BJ Mendelson is an author, and speaker, best known for his works Social Media is Bullshit, and The End of Privacy, as well as the comic book series Vengeance, Nevada. Mendelson has written for The Wall Street Journal, CNN, Mashable, Forbes, as well as appearing on MSNBC, CNBC, CNN, Yahoo! News, the CBC, TechCrunch, The Huffington Post, and many other national outlets. Speaking on many different subjects around the world including marketing, privacy, and social media’s effects on society, Mendelson has made appearances at many different conferences including South by Southwest, Social media Summit, multiple different colleges, and even the United Nations.
Below are five books BJ Mendelson recommends everyone reads:
I think it’s important for people to understand how creative’s think. We’re quick to dismiss comedians and comedy writers, but simultaneously tell people how important content is. It doesn’t make sense to me. So having a deep appreciation of these people, their process, how they look at the world, is incredibly helpful and informative. Not only from a business and marketing point of view but also from that of a fellow human.
One of two graphic novels that often appear on lists of the best books of the 20th Century, the Dark Knight Returns was the standard bearer for Batman stories, not to mention grim and gritty ’80s and ’90s films that followed its release. It tells the story of an aging Batman drawn out of retirement from his inability to let his past, and his promises go. If you leave the superhero theatrics aside, it’s a great story. The fact that its Batman just makes it better.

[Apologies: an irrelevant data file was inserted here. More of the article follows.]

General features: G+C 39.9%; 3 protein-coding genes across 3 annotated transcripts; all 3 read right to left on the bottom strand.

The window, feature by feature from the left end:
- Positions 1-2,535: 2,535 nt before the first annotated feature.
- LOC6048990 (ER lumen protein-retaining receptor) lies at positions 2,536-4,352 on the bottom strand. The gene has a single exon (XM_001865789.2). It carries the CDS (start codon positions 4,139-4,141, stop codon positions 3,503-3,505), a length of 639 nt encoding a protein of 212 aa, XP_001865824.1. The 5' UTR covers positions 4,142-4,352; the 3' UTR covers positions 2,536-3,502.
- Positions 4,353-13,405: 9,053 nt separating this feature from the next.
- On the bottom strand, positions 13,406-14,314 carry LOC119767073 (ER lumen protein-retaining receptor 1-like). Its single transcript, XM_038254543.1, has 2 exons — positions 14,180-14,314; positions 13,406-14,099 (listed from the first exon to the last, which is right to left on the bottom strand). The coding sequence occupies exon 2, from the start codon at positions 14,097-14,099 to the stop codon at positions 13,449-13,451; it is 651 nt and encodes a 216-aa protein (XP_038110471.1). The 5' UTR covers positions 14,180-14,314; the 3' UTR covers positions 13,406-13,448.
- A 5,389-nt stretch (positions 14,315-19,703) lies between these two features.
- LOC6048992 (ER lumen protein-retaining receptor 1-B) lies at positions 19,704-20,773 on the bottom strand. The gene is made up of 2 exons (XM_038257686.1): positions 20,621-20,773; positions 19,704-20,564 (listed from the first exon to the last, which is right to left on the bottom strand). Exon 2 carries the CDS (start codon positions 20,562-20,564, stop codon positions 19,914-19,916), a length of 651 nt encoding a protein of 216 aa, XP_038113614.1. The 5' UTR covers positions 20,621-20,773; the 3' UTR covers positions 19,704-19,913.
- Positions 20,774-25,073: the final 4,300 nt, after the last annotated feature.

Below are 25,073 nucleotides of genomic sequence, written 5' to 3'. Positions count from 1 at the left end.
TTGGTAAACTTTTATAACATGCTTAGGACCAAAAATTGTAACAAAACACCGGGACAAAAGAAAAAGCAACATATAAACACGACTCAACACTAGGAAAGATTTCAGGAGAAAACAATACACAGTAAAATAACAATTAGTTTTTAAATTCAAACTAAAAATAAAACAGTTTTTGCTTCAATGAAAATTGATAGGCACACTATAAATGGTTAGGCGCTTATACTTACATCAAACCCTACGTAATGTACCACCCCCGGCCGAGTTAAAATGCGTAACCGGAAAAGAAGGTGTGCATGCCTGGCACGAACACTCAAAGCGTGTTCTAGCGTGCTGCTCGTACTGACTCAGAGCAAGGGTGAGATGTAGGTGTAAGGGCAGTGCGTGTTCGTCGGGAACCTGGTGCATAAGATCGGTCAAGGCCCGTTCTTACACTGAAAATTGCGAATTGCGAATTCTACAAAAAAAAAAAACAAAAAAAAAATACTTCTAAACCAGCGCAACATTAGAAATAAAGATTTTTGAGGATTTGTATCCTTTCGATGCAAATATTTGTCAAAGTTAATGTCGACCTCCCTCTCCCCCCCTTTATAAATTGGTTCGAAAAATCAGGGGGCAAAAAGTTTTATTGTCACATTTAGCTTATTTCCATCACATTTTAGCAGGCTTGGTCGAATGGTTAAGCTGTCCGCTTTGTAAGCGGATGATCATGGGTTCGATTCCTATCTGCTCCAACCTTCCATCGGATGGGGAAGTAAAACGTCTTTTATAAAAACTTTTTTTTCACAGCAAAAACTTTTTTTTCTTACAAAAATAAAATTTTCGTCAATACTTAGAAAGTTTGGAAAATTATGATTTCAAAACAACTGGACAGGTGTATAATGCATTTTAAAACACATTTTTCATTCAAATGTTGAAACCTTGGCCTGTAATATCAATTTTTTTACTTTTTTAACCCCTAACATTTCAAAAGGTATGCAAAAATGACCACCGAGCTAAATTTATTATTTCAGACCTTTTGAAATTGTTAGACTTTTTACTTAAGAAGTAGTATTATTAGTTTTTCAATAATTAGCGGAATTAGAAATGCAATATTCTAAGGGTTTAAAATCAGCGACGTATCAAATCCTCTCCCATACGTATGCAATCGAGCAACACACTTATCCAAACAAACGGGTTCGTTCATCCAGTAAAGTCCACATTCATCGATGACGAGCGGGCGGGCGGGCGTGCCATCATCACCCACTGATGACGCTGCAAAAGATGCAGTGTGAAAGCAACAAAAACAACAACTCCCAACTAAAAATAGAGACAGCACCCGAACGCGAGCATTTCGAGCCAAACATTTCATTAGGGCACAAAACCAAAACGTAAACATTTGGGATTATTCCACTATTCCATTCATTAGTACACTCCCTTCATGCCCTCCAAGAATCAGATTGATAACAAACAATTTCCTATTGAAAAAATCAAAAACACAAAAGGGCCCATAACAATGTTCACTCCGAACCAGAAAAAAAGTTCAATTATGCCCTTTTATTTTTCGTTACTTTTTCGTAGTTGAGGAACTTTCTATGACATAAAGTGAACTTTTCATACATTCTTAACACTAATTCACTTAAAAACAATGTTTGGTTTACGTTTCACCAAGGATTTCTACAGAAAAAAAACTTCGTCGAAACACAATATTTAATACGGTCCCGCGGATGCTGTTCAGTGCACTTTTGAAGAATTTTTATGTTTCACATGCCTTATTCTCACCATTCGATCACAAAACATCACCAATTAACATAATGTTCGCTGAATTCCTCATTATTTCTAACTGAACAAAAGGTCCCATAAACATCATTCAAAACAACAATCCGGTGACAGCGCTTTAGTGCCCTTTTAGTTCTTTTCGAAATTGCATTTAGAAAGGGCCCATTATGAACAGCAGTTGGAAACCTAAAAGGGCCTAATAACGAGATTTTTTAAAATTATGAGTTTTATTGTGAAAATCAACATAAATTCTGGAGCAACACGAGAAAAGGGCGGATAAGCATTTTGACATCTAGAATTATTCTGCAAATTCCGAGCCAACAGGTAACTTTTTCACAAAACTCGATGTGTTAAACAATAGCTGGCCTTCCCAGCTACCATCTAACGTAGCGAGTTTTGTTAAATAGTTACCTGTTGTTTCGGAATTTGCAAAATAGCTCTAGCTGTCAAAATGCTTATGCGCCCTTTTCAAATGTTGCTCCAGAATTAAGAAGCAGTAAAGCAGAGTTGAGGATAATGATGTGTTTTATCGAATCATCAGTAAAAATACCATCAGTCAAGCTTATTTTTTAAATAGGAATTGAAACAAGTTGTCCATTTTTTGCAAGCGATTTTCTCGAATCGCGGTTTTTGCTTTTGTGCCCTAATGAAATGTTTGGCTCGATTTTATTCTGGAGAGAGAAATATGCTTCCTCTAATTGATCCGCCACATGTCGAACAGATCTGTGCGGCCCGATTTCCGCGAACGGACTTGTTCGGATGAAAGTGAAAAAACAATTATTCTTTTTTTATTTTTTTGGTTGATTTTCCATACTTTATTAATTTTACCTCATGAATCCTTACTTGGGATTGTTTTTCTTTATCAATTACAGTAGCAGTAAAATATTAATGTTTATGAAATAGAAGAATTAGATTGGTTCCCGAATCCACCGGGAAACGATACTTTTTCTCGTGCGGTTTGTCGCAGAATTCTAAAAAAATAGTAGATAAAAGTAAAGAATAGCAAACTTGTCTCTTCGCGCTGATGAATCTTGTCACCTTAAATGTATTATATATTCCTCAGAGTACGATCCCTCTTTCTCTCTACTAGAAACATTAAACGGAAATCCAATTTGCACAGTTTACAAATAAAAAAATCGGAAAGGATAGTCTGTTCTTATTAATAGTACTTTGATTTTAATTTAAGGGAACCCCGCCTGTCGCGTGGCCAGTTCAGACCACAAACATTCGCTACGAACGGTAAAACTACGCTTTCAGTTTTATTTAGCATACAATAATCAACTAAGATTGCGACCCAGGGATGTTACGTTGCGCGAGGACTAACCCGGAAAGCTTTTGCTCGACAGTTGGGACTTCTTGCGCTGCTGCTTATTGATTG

Web Usability, and the thought that goes into how things look on the Web, is a lost art. People don’t appreciate it. They don’t stop and ask themselves how users will respond to the look of things, and then they get mad when no one clicks on anything or converts on their expensive campaign. This was the first book I read on the subject, and still today remains one of the best, along with Krug’s additional work. If you’re making your future users / customers think, you’re doing it wrong online, and Krug tells you why.
Branding, particularly personal branding, really owes its existence to this book. And the funny thing is that even Carnegie tells people he was just recycling stuff Jesus and Abraham Lincoln said. And yet, here we are almost a hundred years later still repeating and rehashing things from this book. If anyone has any questions or thoughts. Don’t buy another book on branding, go to the library and read this one instead.
So here’s the deal with this book. It’s not great for people like me because it’s overly simplistic and Berger completely misses some huge things. But in his defense, he wouldn’t know what those things are unless he was working directly on those campaigns. That’s the nature of the ad business. You don’t need to know that a large soap company bought millions of fake views or likes and then did a PR campaign to brag about how “viral” their thing was. So with Berger’s book, it’s honestly the first viral marketing book that I’ve read where I thought to myself, “Close enough” and felt comfortable telling others to read it. That’s why it makes the list here. It’s useful to a point, and for most people, that’s all they need to know.